All of these traits which Jezebel portrayed, the loyalty to her gods, her strong independent personality, her ignorance of the very traditional Israeli law and her opposition to the Israeli religion, can be seen as a result of her Phoenician 'big city' upbringing. Jezebel may be viewed as being somewhat naïve in her stirring up of the hornet's nest of religious fervour in Israel against her. In combination with other reasons for her introduction of the Baal worship, she may not have been able to adapt from her relatively free lifestyle in Phoenicia to the rigid and somewhat oppressive atmosphere of Israel. She may have only been doing what seemed most natural to her with her Phoenician attitudes, blithely and naïvely ignoring the way her world had changed and the trouble she was causing. This view is stronger, in the ways that she conflicted with the Israeli prophets, stirring up trouble if ever could be said, to her end.

Jezebel's introduction of Baal worship was an action that was been motivated by her sense of duty from her religious and noble background, propelled by a powerful 'big city' personality and helped by a sense of naïveté. She achieved reasonable success at her venture, having several hundred priests to Baal and introducing the worship into the royal house of Israel. However, it was met with strong opposition and the characteristics that had made her bring the Baal religion into Israel also contributed to her downfall, the downfall of Ahab's family, and the death of Jezebel at Jezreel.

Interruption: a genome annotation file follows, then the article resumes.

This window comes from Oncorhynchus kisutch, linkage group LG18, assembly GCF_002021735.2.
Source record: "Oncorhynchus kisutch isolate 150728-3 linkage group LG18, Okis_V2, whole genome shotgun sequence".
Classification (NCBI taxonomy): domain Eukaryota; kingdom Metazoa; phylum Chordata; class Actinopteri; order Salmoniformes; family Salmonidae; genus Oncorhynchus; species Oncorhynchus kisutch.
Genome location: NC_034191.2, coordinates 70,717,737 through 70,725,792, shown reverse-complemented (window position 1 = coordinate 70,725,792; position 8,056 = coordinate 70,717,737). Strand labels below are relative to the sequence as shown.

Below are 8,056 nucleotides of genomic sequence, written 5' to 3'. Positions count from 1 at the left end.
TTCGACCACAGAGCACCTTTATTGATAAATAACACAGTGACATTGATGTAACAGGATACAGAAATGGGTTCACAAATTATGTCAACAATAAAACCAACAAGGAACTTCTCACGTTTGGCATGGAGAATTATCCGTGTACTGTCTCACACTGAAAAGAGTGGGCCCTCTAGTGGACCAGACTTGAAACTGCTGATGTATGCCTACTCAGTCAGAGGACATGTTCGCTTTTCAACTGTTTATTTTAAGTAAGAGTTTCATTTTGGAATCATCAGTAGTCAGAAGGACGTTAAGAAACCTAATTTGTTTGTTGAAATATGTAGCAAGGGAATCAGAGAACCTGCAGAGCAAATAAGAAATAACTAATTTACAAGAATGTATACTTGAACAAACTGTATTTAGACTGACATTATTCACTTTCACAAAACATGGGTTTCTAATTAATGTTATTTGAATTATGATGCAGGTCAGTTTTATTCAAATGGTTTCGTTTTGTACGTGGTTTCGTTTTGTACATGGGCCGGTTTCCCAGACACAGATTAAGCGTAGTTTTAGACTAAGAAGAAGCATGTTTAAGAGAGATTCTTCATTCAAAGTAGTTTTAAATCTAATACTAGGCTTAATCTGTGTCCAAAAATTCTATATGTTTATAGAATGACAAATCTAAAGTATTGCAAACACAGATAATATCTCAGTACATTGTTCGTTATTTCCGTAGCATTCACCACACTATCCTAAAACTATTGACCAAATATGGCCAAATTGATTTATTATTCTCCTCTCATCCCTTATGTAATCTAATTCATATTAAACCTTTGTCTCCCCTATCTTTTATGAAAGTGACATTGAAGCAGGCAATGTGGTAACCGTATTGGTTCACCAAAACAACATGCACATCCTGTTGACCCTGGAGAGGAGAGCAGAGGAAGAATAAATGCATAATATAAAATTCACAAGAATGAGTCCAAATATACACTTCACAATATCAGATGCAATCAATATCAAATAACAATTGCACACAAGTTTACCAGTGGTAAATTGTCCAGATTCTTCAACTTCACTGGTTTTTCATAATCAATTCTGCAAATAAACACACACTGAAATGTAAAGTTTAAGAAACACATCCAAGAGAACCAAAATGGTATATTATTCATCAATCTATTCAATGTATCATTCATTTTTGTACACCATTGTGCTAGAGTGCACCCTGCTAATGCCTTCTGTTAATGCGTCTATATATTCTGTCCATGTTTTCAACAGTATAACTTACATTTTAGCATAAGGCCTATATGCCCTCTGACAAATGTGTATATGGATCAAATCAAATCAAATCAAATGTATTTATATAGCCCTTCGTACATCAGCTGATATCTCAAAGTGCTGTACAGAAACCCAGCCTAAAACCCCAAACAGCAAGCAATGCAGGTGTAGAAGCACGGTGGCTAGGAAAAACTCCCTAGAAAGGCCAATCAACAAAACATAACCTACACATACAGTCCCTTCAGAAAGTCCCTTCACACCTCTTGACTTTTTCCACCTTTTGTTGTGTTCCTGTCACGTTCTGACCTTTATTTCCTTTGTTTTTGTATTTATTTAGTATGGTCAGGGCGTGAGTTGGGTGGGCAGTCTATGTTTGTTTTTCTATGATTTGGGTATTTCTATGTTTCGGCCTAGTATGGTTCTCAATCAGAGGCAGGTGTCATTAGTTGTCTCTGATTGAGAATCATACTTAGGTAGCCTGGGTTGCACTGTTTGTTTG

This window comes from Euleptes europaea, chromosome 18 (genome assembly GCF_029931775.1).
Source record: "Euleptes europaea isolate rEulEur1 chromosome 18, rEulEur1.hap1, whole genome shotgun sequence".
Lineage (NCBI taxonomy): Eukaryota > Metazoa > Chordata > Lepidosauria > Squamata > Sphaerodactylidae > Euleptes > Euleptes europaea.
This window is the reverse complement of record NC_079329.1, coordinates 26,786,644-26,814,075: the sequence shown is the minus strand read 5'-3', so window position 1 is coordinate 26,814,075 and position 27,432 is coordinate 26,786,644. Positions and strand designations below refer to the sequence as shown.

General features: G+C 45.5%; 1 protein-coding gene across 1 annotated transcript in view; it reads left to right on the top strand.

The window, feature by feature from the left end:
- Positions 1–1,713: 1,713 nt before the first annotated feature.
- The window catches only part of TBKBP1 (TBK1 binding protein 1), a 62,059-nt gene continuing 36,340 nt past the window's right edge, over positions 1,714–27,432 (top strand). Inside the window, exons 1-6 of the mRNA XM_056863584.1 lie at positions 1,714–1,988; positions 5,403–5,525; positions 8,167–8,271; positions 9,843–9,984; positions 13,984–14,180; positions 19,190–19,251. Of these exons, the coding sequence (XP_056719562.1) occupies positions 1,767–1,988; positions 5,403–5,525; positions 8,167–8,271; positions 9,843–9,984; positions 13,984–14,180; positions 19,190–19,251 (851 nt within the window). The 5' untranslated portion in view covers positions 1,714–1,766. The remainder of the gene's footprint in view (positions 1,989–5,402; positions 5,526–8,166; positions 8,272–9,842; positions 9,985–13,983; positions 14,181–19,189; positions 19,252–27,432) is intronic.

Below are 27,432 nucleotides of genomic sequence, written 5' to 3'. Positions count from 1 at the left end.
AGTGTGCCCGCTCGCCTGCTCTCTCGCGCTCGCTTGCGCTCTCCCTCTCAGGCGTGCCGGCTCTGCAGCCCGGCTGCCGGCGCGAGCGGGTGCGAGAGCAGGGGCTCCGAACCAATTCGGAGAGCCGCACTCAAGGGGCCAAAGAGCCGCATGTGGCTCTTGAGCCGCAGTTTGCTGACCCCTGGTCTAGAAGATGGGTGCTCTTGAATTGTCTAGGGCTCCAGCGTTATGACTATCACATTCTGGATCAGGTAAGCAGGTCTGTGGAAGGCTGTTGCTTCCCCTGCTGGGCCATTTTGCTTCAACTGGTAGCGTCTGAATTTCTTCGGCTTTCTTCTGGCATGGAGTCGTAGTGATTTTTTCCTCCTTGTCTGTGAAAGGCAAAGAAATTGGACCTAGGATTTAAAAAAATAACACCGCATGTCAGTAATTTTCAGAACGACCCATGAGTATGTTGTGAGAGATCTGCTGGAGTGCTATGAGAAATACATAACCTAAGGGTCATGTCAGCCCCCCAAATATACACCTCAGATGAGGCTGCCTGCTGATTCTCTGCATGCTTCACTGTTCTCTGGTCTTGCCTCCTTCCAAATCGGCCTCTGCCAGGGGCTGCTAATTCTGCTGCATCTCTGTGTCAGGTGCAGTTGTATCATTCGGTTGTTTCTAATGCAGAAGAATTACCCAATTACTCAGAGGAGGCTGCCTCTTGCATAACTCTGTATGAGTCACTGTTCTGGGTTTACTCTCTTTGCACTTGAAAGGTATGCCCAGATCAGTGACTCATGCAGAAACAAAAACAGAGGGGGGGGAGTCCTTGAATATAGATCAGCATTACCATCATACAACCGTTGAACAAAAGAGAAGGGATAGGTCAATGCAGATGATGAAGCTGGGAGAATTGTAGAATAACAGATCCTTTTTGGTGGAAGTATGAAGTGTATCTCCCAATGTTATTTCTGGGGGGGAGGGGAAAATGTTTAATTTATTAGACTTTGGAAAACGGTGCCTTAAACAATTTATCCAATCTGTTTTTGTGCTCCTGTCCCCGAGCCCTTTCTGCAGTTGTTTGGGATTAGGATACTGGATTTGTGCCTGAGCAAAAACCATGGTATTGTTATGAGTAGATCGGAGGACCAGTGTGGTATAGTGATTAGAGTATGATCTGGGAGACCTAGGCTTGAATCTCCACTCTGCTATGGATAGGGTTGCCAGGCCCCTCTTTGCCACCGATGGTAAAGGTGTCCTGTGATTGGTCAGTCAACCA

Part Three
Assess the success of Jezebel as Queen of Israel

Jezebel was the Queen of Israel, but she was also portrayed as a domineering woman with a motivation to introduce a foreign religion into Israel, spreading the following of her gods. This second agenda would have been important to Jezebel as she was a fanatical follower of Ba'al, Asherah and Astarte, and her agenda of bringing her worship into Israel would therefore have been equally, if not more, important than the honours and duties of queenship ever would have been to her. We therefore can attempt to judge her on multiple levels, the first being her success of being the Israelite queen, judged through a more Israeli point of view, the second her success at her own personal agenda to introduce the faith of Ba'al into Israel and converting the population, and the third her and Ahab's overall promotion of the prosperity of Israel while she was a queen.